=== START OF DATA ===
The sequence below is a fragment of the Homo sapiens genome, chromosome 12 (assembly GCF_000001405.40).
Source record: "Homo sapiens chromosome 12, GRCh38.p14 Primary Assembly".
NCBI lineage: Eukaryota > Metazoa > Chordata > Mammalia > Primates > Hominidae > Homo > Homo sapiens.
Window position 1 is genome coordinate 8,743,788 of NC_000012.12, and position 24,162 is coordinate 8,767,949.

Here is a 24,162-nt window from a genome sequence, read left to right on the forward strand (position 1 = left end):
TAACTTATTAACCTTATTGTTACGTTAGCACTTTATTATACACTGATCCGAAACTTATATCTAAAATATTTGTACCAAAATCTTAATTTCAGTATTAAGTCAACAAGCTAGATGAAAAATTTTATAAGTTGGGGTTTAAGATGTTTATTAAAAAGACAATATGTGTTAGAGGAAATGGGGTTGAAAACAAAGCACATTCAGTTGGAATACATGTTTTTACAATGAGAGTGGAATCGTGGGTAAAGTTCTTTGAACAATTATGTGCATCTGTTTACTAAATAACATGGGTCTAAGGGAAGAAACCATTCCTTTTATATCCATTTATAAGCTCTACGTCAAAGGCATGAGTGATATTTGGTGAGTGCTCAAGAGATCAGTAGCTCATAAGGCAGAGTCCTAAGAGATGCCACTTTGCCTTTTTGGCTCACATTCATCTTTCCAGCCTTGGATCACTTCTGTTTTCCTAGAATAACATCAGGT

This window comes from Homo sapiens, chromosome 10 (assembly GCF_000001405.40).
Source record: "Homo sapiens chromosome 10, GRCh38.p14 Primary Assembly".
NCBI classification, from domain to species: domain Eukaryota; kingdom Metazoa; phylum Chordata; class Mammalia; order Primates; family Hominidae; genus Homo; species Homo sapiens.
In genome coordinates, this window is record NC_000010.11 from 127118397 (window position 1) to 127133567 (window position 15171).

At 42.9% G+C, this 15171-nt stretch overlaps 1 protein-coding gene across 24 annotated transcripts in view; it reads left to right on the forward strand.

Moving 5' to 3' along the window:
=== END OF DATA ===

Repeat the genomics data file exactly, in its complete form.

The sequence below is a fragment of the Homo sapiens genome, chromosome 12 (assembly GCF_000001405.40).
Source record: "Homo sapiens chromosome 12, GRCh38.p14 Primary Assembly".
NCBI lineage: Eukaryota > Metazoa > Chordata > Mammalia > Primates > Hominidae > Homo > Homo sapiens.
Window position 1 is genome coordinate 8,743,788 of NC_000012.12, and position 24,162 is coordinate 8,767,949.

Here is a 24,162-nt window from a genome sequence, read left to right on the forward strand (position 1 = left end):
TAACTTATTAACCTTATTGTTACGTTAGCACTTTATTATACACTGATCCGAAACTTATATCTAAAATATTTGTACCAAAATCTTAATTTCAGTATTAAGTCAACAAGCTAGATGAAAAATTTTATAAGTTGGGGTTTAAGATGTTTATTAAAAAGACAATATGTGTTAGAGGAAATGGGGTTGAAAACAAAGCACATTCAGTTGGAATACATGTTTTTACAATGAGAGTGGAATCGTGGGTAAAGTTCTTTGAACAATTATGTGCATCTGTTTACTAAATAACATGGGTCTAAGGGAAGAAACCATTCCTTTTATATCCATTTATAAGCTCTACGTCAAAGGCATGAGTGATATTTGGTGAGTGCTCAAGAGATCAGTAGCTCATAAGGCAGAGTCCTAAGAGATGCCACTTTGCCTTTTTGGCTCACATTCATCTTTCCAGCCTTGGATCACTTCTGTTTTCCTAGAATAACATCAGGT

This window comes from Homo sapiens, chromosome 10 (assembly GCF_000001405.40).
Source record: "Homo sapiens chromosome 10, GRCh38.p14 Primary Assembly".
NCBI classification, from domain to species: domain Eukaryota; kingdom Metazoa; phylum Chordata; class Mammalia; order Primates; family Hominidae; genus Homo; species Homo sapiens.
In genome coordinates, this window is record NC_000010.11 from 127118397 (window position 1) to 127133567 (window position 15171).

At 42.9% G+C, this 15171-nt stretch overlaps 1 protein-coding gene across 24 annotated transcripts in view; it reads left to right on the forward strand.

Moving 5' to 3' along the window: